The apocalypse is something we here at Cuddlebuggery take very seriously. We think about it all the time because it’s bound to happen… eventually. Maybe. Perhaps. We’ve been preparing for all sorts of scenarios by doing what any sane person would do: Reading any and all YA Apocalyptic/Post-Apocolyptic/Dystopian we can get our hands on. See, YA authors are smart. Together, they have thought up all possibilities for the End of Times and we’d be wise to pay more attention to their prophetic words like this:
Grasshoppers. Sex. Donuts. Sounds like an awesome apocalypse according to Andrew Smith.
Look, everyone has to know beyond a doubt that the world is going to end at some point in the future. I can’t say what most people think about as they move along through their days, but I’ve thought about the end of the world—the apocalypse—for pretty much my entire life.
There are a few things about the end of the world that are the foundation of my personal apocalypse belief: First, since the world is going to end, I would like it to happen in my lifetime so I could see it; and, second, as long as the world is going to end, I really hope the apocalypse is hilarious.
And I will confess something else that plays into my vision of the apocalypse: I do not believe that nature is beautiful. Take maggots, for example, wall mold, or the fluid inside cans of cat food (I say this because I got some of that stuff on my hand this morning and I had an internal debate called Should I Wash or Should I Amputate?).
These things are not beautiful, people, and I won’t even argue the point.
In fact, not being beautiful is something that pretty much all bugs are extremely good at.
They are unarguably disgusting.
So, these things play into the apocalypse I describe in my novel, Grasshopper Jungle. The apocalypse is happening now (and it starts in Iowa, where I am convinced the end of the world will actually begin, if it hasn’t already), it’s very funny, and it involves disgusting bugs—six-foot-tall praying mantises that like to eat people and do only one other thing, which is to have sex, to be precise.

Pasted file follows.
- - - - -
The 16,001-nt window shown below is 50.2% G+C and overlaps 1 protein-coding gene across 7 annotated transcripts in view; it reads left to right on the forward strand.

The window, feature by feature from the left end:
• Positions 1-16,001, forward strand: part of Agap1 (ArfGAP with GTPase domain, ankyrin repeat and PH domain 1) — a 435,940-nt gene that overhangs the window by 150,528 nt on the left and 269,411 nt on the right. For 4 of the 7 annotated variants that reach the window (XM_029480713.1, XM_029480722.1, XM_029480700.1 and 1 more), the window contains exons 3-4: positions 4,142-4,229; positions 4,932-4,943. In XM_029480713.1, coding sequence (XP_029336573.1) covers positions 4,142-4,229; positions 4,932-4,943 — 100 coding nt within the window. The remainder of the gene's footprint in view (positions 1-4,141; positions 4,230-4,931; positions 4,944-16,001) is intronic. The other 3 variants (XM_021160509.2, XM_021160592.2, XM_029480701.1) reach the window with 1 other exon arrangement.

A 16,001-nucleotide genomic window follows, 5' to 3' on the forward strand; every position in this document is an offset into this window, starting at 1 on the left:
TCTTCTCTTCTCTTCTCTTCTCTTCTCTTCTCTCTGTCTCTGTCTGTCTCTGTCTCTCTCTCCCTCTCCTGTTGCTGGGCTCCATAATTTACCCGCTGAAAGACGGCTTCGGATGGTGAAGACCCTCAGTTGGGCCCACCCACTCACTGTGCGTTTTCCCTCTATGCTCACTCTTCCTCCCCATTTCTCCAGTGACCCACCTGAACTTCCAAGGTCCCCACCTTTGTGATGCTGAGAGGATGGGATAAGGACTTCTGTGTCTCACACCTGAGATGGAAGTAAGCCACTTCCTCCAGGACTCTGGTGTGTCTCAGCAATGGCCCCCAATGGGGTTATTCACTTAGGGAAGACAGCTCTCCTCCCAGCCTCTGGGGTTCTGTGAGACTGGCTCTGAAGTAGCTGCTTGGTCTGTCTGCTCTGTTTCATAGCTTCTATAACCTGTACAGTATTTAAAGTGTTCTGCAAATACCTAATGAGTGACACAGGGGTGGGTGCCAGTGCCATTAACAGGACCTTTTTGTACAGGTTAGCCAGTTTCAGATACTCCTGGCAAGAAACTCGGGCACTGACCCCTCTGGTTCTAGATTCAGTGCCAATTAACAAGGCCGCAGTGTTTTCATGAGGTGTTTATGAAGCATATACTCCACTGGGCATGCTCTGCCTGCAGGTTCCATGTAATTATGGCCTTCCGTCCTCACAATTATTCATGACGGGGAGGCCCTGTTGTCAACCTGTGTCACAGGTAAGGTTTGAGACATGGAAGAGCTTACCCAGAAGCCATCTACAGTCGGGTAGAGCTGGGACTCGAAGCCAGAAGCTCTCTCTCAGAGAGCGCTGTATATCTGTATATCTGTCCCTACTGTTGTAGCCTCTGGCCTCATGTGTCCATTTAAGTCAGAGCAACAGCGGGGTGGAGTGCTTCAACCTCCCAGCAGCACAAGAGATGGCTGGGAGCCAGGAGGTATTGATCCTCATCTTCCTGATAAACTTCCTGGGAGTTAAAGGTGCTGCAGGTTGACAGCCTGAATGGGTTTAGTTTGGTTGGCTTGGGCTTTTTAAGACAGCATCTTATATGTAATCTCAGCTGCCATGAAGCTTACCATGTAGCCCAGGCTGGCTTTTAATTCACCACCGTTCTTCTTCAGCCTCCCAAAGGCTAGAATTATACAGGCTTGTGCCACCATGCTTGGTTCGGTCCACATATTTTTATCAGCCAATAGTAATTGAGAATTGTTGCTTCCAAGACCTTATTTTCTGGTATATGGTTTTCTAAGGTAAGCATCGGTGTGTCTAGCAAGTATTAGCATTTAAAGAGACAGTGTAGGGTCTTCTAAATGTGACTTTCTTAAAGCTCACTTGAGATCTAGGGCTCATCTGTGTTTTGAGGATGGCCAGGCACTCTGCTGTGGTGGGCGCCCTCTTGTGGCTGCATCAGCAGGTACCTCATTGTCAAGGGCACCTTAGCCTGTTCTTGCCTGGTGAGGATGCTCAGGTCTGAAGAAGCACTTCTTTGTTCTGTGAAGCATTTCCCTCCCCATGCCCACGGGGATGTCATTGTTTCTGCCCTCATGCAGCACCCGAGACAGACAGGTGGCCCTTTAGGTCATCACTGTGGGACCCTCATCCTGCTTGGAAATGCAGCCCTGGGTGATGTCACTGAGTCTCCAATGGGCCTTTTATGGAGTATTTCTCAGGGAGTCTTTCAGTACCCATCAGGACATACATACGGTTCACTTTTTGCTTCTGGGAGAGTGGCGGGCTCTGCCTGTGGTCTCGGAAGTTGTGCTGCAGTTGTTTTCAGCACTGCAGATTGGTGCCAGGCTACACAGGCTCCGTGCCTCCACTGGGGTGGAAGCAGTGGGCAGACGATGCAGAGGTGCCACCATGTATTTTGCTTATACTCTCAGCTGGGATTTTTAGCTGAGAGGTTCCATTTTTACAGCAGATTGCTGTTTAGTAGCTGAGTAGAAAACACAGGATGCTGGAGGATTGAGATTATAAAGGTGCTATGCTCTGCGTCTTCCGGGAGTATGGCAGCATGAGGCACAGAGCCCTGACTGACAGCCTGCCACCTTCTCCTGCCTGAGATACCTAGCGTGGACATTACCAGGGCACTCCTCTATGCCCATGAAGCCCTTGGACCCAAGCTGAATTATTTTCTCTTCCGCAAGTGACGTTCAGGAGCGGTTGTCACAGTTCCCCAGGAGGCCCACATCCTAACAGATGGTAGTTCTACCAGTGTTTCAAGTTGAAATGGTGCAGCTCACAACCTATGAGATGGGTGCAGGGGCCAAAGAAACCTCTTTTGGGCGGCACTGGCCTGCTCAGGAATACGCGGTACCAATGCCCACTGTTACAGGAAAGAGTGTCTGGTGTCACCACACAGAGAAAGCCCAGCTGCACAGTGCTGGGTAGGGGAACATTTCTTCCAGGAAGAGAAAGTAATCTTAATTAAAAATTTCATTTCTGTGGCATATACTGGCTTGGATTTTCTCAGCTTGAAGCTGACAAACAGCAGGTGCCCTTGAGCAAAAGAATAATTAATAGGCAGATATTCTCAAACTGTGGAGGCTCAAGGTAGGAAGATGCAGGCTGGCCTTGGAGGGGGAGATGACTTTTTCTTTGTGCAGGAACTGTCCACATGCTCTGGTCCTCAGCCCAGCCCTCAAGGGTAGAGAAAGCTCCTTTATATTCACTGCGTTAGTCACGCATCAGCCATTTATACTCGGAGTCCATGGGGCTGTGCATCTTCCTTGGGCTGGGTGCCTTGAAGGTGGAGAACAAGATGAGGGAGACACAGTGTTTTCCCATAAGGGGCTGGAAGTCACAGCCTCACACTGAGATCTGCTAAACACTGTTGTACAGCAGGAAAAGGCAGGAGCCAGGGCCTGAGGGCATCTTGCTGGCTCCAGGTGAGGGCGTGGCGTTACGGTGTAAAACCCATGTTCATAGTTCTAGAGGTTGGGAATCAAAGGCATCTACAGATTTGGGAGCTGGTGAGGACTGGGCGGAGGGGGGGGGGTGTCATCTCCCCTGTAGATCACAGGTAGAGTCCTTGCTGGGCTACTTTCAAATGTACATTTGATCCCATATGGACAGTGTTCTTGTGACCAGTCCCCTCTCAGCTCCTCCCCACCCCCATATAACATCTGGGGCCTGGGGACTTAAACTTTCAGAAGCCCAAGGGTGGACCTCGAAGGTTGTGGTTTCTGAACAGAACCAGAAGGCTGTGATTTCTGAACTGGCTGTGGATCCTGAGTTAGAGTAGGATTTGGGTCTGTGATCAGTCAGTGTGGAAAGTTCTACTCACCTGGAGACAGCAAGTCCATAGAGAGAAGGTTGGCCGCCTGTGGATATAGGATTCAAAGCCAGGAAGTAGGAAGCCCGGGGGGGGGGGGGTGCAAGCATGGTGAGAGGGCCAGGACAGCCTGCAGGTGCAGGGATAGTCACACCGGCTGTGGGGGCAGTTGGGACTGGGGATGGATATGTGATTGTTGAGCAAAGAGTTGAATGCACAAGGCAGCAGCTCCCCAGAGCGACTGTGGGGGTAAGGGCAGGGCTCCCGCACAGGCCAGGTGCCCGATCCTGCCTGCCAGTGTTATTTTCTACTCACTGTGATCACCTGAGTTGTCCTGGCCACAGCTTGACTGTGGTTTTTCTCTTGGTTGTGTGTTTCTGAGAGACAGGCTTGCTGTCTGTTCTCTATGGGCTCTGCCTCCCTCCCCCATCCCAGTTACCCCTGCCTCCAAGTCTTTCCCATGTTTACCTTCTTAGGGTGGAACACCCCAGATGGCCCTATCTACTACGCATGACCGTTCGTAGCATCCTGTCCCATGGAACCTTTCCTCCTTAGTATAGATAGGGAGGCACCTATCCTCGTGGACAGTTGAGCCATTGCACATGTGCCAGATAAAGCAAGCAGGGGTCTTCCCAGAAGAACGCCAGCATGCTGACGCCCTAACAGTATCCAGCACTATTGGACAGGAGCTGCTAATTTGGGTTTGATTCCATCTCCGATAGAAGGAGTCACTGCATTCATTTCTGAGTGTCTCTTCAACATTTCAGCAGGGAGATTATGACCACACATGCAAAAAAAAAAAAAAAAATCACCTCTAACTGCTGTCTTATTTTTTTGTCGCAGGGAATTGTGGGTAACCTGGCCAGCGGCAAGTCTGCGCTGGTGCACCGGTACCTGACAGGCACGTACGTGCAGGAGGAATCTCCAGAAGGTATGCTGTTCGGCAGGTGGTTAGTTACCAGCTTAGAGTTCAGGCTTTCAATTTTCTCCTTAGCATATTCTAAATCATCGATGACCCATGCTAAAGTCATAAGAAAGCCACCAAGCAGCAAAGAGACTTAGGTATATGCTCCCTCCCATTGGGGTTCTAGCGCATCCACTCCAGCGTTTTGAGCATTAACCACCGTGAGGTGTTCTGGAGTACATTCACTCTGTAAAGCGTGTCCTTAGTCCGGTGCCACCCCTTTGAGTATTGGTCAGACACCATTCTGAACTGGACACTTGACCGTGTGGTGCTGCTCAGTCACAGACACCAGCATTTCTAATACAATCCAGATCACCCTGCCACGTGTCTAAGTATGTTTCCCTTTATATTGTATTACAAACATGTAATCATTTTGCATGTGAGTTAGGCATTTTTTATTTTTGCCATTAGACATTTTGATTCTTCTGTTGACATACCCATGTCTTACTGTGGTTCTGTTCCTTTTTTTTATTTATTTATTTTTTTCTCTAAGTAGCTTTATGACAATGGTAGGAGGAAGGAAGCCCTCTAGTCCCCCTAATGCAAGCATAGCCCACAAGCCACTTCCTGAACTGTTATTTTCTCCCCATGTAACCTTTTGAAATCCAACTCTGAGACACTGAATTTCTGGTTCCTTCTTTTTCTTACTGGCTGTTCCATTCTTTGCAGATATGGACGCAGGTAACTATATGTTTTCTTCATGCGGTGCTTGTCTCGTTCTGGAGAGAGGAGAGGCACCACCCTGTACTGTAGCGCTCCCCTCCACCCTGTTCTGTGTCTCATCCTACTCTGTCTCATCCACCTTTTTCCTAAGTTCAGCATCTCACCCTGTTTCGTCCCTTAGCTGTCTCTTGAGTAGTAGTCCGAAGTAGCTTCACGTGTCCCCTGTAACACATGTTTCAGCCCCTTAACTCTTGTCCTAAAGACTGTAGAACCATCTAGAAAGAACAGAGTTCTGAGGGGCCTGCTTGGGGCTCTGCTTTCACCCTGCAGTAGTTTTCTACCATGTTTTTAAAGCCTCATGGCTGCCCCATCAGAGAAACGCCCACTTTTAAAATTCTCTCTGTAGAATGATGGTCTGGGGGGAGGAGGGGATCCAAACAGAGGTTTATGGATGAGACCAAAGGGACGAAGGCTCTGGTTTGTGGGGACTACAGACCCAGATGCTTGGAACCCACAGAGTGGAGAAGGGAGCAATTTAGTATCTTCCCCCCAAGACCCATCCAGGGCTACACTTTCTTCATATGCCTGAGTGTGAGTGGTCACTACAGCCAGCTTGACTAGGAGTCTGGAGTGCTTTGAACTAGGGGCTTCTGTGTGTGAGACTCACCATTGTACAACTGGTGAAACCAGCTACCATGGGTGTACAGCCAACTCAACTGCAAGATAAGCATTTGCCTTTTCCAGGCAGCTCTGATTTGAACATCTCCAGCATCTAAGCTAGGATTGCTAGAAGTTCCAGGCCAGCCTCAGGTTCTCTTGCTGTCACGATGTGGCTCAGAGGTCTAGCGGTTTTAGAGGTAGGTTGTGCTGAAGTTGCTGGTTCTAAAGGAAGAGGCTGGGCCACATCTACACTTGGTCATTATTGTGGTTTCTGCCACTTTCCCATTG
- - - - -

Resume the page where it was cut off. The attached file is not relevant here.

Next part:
Picture this: Everyone in the world is being eaten by gigantic bugs, many of whom are actually having sexual intercourse while they’re eating. It’s kind of like Rome, but with bugs, and we humans get to play the part of the grapes, or figs, or whatever those Romans ate while they were having sex with each other.
My theory regarding the apocalypse is that if the world is going to end naturally—like by being immolated by the explosion of our sun, or whatever that fiery thing is supposed to do when it inevitably does what a freaking time bomb is programmed to do—that human beings will already have been long extinct.
We are also destined for extinction. Get over it people, it’s the truth, so you may as well liquidate all your assets and join a cult.
On the other hand, if human beings are around when the world ends—like Austin, Robby, and Shann, the three main characters in Grasshopper Jungle, are—then I’ll bet you dollars to donuts (people in Iowa like to say dollars to donuts) that human beings will have been the cause of the apocalypse. And we all know that’s more than likely going to result from a big fat cocktail of corporate greed, scientific carelessness, and militarism.
Put it all together and you’ve got my prediction for the end of the world, and why we all simply may as well laugh at ourselves for making it happen.
Sixteen-year-old Austin Szerba interweaves the story of his Polish legacy with the story of how he and his best friend, Robby, brought about the end of humanity and the rise of an army of unstoppable, six-foot tall praying mantises in small-town Iowa.
To make matters worse, Austin’s hormones are totally oblivious; they don’t care that the world is in utter chaos: Austin is in love with his girlfriend, Shann, but remains confused about his sexual orientation. He’s stewing in a self-professed constant state of maximum horniness, directed at both Robby and Shann. Ultimately, it’s up to Austin to save the world and propagate the species in this sci-fright journey of survival, sex, and the complex realities of the human condition.
Check out more apocalyptic futures as told by authors on the Visions of the Future tour!
Monday, September 8
Tuesday, September 9
Wednesday, September 10
The Book Wars
Thursday, September 11
Green Bean Teen Queen
Friday, September 12
What would you do in the event of a grasshopper apocalypse?
For me, I’d be breaking out my Bat Vader suit: